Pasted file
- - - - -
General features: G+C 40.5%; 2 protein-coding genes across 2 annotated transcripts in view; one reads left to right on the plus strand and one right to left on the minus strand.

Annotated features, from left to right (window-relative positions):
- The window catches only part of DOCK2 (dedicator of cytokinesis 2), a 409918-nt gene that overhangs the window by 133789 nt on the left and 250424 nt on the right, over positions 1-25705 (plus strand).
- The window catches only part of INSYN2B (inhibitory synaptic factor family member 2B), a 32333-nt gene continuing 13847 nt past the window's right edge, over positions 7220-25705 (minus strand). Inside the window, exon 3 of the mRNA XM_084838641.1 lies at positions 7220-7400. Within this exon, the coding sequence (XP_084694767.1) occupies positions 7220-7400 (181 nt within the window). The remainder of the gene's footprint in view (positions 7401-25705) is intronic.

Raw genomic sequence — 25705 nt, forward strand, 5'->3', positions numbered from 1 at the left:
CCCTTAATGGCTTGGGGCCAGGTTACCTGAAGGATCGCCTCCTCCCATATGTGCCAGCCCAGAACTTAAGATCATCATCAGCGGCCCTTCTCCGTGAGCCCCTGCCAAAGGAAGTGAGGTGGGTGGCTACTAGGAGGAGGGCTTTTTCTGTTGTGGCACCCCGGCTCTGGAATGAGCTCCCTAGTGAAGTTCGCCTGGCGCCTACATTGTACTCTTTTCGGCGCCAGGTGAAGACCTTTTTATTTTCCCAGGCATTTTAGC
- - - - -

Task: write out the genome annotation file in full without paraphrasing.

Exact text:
General features: G+C 40.5%; 2 protein-coding genes across 2 annotated transcripts in view; one reads left to right on the plus strand and one right to left on the minus strand.

Annotated features, from left to right (window-relative positions):
- The window catches only part of DOCK2 (dedicator of cytokinesis 2), a 409918-nt gene that overhangs the window by 133789 nt on the left and 250424 nt on the right, over positions 1-25705 (plus strand).
- The window catches only part of INSYN2B (inhibitory synaptic factor family member 2B), a 32333-nt gene continuing 13847 nt past the window's right edge, over positions 7220-25705 (minus strand). Inside the window, exon 3 of the mRNA XM_084838641.1 lies at positions 7220-7400. Within this exon, the coding sequence (XP_084694767.1) occupies positions 7220-7400 (181 nt within the window). The remainder of the gene's footprint in view (positions 7401-25705) is intronic.

Raw genomic sequence — 25705 nt, forward strand, 5'->3', positions numbered from 1 at the left:
CCCTTAATGGCTTGGGGCCAGGTTACCTGAAGGATCGCCTCCTCCCATATGTGCCAGCCCAGAACTTAAGATCATCATCAGCGGCCCTTCTCCGTGAGCCCCTGCCAAAGGAAGTGAGGTGGGTGGCTACTAGGAGGAGGGCTTTTTCTGTTGTGGCACCCCGGCTCTGGAATGAGCTCCCTAGTGAAGTTCGCCTGGCGCCTACATTGTACTCTTTTCGGCGCCAGGTGAAGACCTTTTTATTTTCCCAGGCATTTTAGC